Fantasy Literary Fiction

A Traveller at the Gates of Wisdom – John Boyne

18 August 2020
A Traveller at the Gates of Wisdom Book Cover A Traveller at the Gates of Wisdom
John Boyne
Literary Fiction, Fantasy
Double Day Books
23 July 2020

Some stories are universal. They play out across human history. And time is the river which will flow through them. For now this is a family story and this family is is a father, mother and two sons. One with his father's violence in his blood. One who lives his mother's artistry. One leaves. One stays. They will be joined by others whose deeds will change their fate. It is a beginning. Their stories will intertwine and evolve over the course of two thousand years - they will meet again and again at different times and in different places. From distant Palestine at the dawn of the first millennium to modern day American and beyond. While the world mutates around them, their destinies will remain the same. And fulfilling a destiny may take lifetimes... A Traveller at the Gates of Wisdom is the extraordinary new novel from acclaimed writer John Boyne. Ambitious, far-reaching and mythic, it introduces a group of characters whose lives we will come to know and will follow through time and space until they reach their natural conclusion.


A Traveller at the Gates of Wisdom is a story of human history brimming with mythical vibrancy as we are invited to explore the world through a nonlinear lens. The challenge is to see the progress of a man’s life and his experiences from birth to an elderly grandfather over the course of two thousand and sixteen years, plus a seismic jump into the future amongst the stars in the epilogue.

Each chapter is based in a unique time and place, with a nebulous family of different names as the language varies with region. The novel starts in Palestine in 1 AD with obvious connections to the events of the time, including the slaughter of infant boys in the towns that surround Bethlehem, in fear that a King of the Jews was born. Death dispatched by his father, Marinus, a Roman soldier, he returned home that night and stared at his new-born son placing his hand on his head – the main character and narrator of the story.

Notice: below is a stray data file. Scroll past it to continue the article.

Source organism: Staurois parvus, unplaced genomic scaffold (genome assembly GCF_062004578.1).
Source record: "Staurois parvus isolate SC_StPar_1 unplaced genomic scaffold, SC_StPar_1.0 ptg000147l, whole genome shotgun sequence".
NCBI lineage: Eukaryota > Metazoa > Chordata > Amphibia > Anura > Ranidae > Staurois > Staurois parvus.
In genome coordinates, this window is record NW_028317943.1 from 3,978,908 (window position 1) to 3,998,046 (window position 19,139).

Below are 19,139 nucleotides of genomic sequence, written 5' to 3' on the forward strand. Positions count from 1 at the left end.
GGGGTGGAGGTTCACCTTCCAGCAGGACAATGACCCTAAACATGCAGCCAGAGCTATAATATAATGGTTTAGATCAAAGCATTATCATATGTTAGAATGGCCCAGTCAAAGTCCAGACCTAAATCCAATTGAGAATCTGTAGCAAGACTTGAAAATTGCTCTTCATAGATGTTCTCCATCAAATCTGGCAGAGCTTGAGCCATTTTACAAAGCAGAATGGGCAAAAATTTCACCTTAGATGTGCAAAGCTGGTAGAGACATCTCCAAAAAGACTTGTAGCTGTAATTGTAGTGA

“When he took it away, a trace of blood was left in its wake, a deadly deposit, and I’ve always wondered whether some residue of his crimes remained indelibly upon my soul, a tattoo invisible to all but the eyes of the gods, a reminder of the massacre of the innocents that was taking place as I filled my lungs with air for the first time.”

The second chapter moves to Turkey in 41 AD with the narrator’s father, now named Marek as a Roman legionnaire, under a mission for Emperor Caligula. Many of the scenes and actions illustrate that some darker facets of human existence are doomed to repeat over and over. A life of violence and predatory sex seems to follow the characters as they advance through eras that include many historical figures and events – such as Julius Caesar, Shakespeare, Christopher Columbus, the Plague and Tsunamis.

The epilogue offers a future that finally breaks the cycle of sedition and egregious behaviour and is a sign of hope – ending the continuous encounters of violence, abuse, greed, fear, sexual dominance, hardship, discrimination, and distrust.

The conundrum John Boyne creates is that we know he has thought deeply about a message or messages woven throughout his novel but also making it personal for each reader to imagine and draw their own perspectives. This is a canvas to not only interpret John Boyne’s artistic genius but to paint our own imagination. The multiple interpretations of the novel hails the layers of clever considerations as a story unfolds with a fascinating leap between each chapter. I cannot imagine too many contemporary authors pulling this off.

The final two chapters are quite different again. The penultimate chapter is based in the US in 2016 when a new president is elected and it may just be the end of us all. I didn’t feel this chapter really worked but I can accept the following epilogue as a means of leaving us with some hope. I would highly recommend reading this book and would rate it 4.9 stars. I would like to thank Double Day Books, Random House UK and NetGalley for providing me with a free ARC in return for an honest review.

Peter Donnelly

Founder of The Reading Desk, supporting readers, authors, publishers and book industry. Top Reviewer on Amazon, Goodreads, and NetGalley

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